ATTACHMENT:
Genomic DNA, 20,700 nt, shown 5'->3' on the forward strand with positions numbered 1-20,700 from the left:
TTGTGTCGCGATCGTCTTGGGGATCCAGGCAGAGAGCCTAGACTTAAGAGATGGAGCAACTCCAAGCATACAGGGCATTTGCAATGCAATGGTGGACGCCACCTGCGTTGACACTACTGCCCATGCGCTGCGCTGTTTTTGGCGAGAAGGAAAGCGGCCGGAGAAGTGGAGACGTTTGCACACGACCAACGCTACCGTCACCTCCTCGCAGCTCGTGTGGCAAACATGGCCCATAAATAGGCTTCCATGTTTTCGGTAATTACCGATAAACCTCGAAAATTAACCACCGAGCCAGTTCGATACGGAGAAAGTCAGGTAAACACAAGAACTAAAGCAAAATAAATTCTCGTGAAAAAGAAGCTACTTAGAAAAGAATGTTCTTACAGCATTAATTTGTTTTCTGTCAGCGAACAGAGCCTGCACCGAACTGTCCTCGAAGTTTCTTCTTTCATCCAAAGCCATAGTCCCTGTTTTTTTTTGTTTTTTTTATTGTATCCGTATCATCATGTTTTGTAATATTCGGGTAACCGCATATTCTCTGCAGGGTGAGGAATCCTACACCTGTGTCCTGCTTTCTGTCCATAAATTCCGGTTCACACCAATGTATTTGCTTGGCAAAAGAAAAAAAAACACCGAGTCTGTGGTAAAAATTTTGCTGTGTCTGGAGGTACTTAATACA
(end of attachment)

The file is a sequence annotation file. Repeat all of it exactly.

Genomic DNA, 20,700 nt, shown 5'->3' on the forward strand with positions numbered 1-20,700 from the left:
TTGTGTCGCGATCGTCTTGGGGATCCAGGCAGAGAGCCTAGACTTAAGAGATGGAGCAACTCCAAGCATACAGGGCATTTGCAATGCAATGGTGGACGCCACCTGCGTTGACACTACTGCCCATGCGCTGCGCTGTTTTTGGCGAGAAGGAAAGCGGCCGGAGAAGTGGAGACGTTTGCACACGACCAACGCTACCGTCACCTCCTCGCAGCTCGTGTGGCAAACATGGCCCATAAATAGGCTTCCATGTTTTCGGTAATTACCGATAAACCTCGAAAATTAACCACCGAGCCAGTTCGATACGGAGAAAGTCAGGTAAACACAAGAACTAAAGCAAAATAAATTCTCGTGAAAAAGAAGCTACTTAGAAAAGAATGTTCTTACAGCATTAATTTGTTTTCTGTCAGCGAACAGAGCCTGCACCGAACTGTCCTCGAAGTTTCTTCTTTCATCCAAAGCCATAGTCCCTGTTTTTTTTTGTTTTTTTTATTGTATCCGTATCATCATGTTTTGTAATATTCGGGTAACCGCATATTCTCTGCAGGGTGAGGAATCCTACACCTGTGTCCTGCTTTCTGTCCATAAATTCCGGTTCACACCAATGTATTTGCTTGGCAAAAGAAAAAAAAACACCGAGTCTGTGGTAAAAATTTTGCTGTGTCTGGAGGTACTTAATACA